For example, if you have a defence system that turns pain into anger and gets stored in you as anger, you are literally poisoning your body with the amount of stress hormones that are released from the body. 90% of all diseases are either caused or worsened by stress in the body, and burying emotions causes hormones like stress, adrenaline, and cortisol to be produced in the body.
Crying is a form of physiological release. It is the way the body is designed to handle and process emotions, and when we force our bodies against their natural reactions, it will always cause complications somewhere else within the body. It’s almost like trying to force yourself not to sweat because you have been told that sweating is for “wussies”. Sweating is your bodies way of cooling itself down, and if you were able to hold in the sweat to try to seem more manly or less crazy, you would cause yourself to overheat. The same can be said with tears.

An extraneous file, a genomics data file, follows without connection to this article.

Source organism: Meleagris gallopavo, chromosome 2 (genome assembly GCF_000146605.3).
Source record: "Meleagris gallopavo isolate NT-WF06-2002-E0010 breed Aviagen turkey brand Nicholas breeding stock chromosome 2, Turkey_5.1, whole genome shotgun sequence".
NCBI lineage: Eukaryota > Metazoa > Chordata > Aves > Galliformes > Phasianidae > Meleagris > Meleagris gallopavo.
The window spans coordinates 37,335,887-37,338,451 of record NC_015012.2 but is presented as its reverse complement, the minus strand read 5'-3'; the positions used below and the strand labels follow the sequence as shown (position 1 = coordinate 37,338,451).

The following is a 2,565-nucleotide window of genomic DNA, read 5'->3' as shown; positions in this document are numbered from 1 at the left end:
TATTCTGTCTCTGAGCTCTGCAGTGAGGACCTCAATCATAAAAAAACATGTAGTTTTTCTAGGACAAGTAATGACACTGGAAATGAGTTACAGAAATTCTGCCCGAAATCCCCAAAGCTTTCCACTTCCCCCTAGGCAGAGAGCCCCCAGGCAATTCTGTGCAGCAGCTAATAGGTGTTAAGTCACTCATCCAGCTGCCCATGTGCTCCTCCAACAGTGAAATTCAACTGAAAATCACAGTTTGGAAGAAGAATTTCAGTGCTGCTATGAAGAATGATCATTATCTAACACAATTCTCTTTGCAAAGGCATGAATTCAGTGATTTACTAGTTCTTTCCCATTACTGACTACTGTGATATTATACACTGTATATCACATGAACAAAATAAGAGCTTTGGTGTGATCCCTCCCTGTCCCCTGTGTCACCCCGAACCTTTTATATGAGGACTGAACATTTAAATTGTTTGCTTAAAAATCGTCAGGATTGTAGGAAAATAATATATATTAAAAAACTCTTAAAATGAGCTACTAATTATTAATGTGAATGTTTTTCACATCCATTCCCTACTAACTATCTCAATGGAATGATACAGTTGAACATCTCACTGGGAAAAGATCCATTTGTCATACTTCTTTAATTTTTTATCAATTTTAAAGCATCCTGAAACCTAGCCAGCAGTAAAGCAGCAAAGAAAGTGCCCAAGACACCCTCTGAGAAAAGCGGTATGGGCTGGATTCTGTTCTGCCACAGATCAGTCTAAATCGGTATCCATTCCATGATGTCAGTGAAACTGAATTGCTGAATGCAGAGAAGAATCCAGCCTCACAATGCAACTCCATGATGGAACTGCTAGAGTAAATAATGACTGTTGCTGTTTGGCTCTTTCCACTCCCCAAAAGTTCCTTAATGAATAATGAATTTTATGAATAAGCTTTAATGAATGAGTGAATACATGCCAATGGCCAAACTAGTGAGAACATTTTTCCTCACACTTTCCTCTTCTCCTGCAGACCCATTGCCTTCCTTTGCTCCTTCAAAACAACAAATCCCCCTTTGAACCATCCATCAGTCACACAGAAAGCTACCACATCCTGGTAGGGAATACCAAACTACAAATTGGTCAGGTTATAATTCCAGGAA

I’ve had to cry recently over various things, sometimes in public and sometimes in front of family members who haven’t seen me cry before. The part of me that is socially programmed wanted to hide it from them, but if we can’t even feel comfortable being honest in our words and form of expression with how we truly feel, society is not worth living in.
It’s backed by science why crying is necessary for healing. Don’t ever feel embarrassed, crazy, or ashamed for crying for any reason. The reasons for your tears are always going to be more valid than reasons to hold them back.
- Fooladi, M.M., 2005. The healing effects of crying. Holistic Nursing Practice, 19(6), pp.248-255.
- Griffith, M.B., Hall, J.M. and Fields, B., 2011. Crying that heals: Concept evaluation. Journal of Holistic Nursing, 29(3), pp.167-179.
- Nelson, J.K., 2008. Crying in psychotherapy: Its meaning, assessment, and management based on attachment theory. In Emotion Regulation (pp. 202-214). Springer, Boston, MA.
- Gračanin, A., Bylsma, L.M. and Vingerhoets, A.J., 2014. Is crying a self-soothing behavior?. Frontiers in Psychology, 5, p.502.